Don't embarrass yourself by asking the reigning media and marketing mavens and moguls about Baby Boomers watching TV, listening to radio. Their eyes will glaze over, their lips will move slowly, mechanically, as they repeat The Mantra - a spooky, zombie-like drivel oozing with brain-washed rhetoric about the all-powerful 18-34 demographic.

Just as informative and even more fun: The Library of American Broadcasting. I spent too much time there clicking around. 

20 November 2008


mzMedia mogul Moses Znaimer seems to have taken over all things Boomer in Canada. He’s even renamed them. They’re now Zoomers.

The number of business and media outlets that are Znaimer/Zoomer-centric is quite impressive, and worth visiting. There’s a classical music station, a magazine, a Zoomer social network, a Zoomer university, a Zoomer consumer show ……. oh, I’m getting tired. Just click the pull-down menu on top of this page for the complete list. 

Zoom The first time I heard the word Zoomers many years ago it referred to folks using these things, racing around and having fun. So that’s what sticks in my mind. I can’t shake it.

Would a Boomer/Zoomer media empire play here in The States?  Maybe not.  We’re too diverse, unwieldy, eclectic. However, if someone wants to bankroll me for ten or twenty mil, I’ll be happy to put one together.

I’ll even change my name to Chuck Znyren.

Brent Green has a good take on it all.

18 November 2008

Even as America goes gray …

What was my reaction to the President-Elect’s speech and the crowd at Grant Park?  I felt like I was whisked back in time to when I was young and idealistic.  (Now I’m middle-aged and  idealistic.)  

Here’s an excerpt from a post I tossed up a few years ago. Little did I know how prescient it would be:     


"Even as America goes gray … its skin will become more polychrome. Buoyed by higher birth rates among minorities and increasing immigration from Latin America and Asia, parts of the United States will become as diverse as a New York subway car. Minorities will make up one-third of the U.S. population in 2016…
                                                       - Andrew Zolli 

A vital connection between a large percentage of Boomers and Millennials is being nurtured by the former. Millennials will be the real Boomers - diverse and inclusive. 

And the the grandparent connection is more profound than politics.  (Sorry - most of the links have vanished.)

Also: An interesting apology.

13 November 2008

Baby Boomers & The Economic Collapse

Lots of folks have been asking me about Baby Boomers, the economic collapse, and how you should now advertise and market to this demographic.

The how hasn’t changed.  Simple answer: Make sure you have the right guts around to trust.

advbbpfrt And if you’ve been hopping around this blog for the last three and a half years, or read my book first published in early 2005, you’d know that the what likewise hasn’t changed.  Unfortunately, not too many have paid attention.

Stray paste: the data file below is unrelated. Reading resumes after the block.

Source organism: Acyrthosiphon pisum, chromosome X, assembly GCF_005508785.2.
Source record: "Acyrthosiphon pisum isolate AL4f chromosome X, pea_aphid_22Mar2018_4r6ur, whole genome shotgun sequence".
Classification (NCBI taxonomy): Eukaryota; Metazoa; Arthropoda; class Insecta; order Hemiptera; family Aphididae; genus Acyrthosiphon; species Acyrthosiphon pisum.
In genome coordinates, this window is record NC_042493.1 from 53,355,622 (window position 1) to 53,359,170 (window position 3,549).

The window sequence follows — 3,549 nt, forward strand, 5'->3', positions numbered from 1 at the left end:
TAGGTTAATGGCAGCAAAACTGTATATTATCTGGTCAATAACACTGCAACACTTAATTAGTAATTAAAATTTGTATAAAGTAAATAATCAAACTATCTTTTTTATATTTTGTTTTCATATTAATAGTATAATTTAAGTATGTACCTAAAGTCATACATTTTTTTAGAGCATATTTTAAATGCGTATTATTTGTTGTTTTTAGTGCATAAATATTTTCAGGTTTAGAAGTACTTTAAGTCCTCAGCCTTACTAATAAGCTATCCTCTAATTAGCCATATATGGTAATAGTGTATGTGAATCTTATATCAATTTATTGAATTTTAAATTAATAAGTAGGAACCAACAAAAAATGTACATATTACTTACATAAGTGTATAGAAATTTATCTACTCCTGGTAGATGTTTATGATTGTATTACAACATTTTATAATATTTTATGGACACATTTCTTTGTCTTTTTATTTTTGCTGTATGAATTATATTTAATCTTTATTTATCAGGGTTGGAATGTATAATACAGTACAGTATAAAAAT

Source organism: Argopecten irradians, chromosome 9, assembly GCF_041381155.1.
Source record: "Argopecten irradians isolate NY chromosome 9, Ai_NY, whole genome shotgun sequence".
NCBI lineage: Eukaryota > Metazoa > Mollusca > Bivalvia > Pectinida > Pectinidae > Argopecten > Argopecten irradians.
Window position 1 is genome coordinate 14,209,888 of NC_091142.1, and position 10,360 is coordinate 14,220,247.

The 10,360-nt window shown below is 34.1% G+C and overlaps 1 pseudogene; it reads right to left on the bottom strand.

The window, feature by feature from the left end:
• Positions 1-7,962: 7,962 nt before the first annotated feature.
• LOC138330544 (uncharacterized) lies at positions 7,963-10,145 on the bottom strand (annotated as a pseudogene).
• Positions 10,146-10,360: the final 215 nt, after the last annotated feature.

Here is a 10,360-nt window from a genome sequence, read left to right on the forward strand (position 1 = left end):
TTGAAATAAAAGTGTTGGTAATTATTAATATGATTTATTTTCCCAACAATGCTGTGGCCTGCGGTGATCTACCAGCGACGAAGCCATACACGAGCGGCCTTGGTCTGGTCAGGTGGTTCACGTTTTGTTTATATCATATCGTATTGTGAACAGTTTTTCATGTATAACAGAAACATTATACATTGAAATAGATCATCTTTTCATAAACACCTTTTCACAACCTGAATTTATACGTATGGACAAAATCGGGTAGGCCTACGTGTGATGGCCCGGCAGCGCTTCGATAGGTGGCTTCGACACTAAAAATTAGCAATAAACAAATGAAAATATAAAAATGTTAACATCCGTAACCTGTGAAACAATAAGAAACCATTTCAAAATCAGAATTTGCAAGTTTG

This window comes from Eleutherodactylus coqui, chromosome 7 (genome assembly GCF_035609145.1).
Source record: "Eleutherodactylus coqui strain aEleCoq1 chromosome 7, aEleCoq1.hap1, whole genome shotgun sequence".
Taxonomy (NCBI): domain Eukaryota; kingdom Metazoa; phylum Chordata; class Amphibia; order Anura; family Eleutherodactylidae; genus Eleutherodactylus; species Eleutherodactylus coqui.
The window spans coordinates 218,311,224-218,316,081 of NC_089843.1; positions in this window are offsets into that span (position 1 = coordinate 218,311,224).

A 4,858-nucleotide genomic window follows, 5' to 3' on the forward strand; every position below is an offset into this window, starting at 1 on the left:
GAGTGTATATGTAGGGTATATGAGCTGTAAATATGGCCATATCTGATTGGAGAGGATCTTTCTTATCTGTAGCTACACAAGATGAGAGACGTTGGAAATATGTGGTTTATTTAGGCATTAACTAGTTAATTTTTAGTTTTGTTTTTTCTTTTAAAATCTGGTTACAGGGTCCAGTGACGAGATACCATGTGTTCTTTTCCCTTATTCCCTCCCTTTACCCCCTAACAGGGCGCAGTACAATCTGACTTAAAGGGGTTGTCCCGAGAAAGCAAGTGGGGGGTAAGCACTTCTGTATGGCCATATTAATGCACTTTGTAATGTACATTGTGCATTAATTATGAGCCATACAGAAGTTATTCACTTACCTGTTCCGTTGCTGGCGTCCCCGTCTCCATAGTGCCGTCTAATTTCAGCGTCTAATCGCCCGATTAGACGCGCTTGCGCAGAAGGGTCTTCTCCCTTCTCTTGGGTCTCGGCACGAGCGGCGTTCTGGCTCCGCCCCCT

longboomA large chunk of Baby Boomers were never planning to retire.  Now, another huge chunk won’t be able to retire.  That’s a lot of people still in the work force – and they’ll be staying there for another ten or twenty or thirty years, contributing mightily to the economy.

And if you work, you buy. What do you buy? Almost everything.  Clothes, appliances, computers, toothpaste.  The list is endless.  Regular, ol’ stuff.  Stuff almost exclusively marketed to twentysomethings with ad campaigns that don’t resonate with middle-aged consumers. 

What Baby Boomers will still be buying but not buying as much of: houses and condos in retirement villages, financial services, expensive vehicles, expensive vacations. Health-related products and services will be the only ones to remain steady, or grow.

So sell them clothes, appliances, computers, toothpaste.  This way you’ll beat the competition.

10 November 2008

Keep Preachin’

----- Original Message -----
To: nyrenagency
Subject: Keep Preachin'

preach Keep preachin' brother because some still refuse to hear.

My students presented a campaign geared to baby boomers to a group of judges at the National Student Advertising Competition. When we mentioned your book as proof that boomers don't like flashy ads, some 25-year-old copywriter/judge from **** West told them, "I can't believe boomers don't like slick ads."

So, keep preachin' and maybe they too will one day hear.

B*** A********, Asst. Professor (at a major university in the northeast)

25 October 2008

Boomers in Black & White

Sometimes I think advertising odd.

Lately, Baby Boomers are all in black & white.  Here’s a spot for Sprint cell phones – and it’s obviously targeting boomer technophobes (although I’m not convinced that this is a crucial market):

I already talked about this one in a PowerPoint presentation:


  (Click the pic for the video)

A Lipitor spot:


(Again, click the pic.)

Print ads aren’t immune to this ashen epidemic:


I’ll admit that some of the above ads are wrapped in broader campaigns produced in black & white.  Even so …

For many years we’ve been portrayed as immature, vapid middle-aged folks who think we’re still teenagers living in the The Sixties.  Mad Ave’s new take on us is that we’re merely characters in a handful of Woody Allen movies.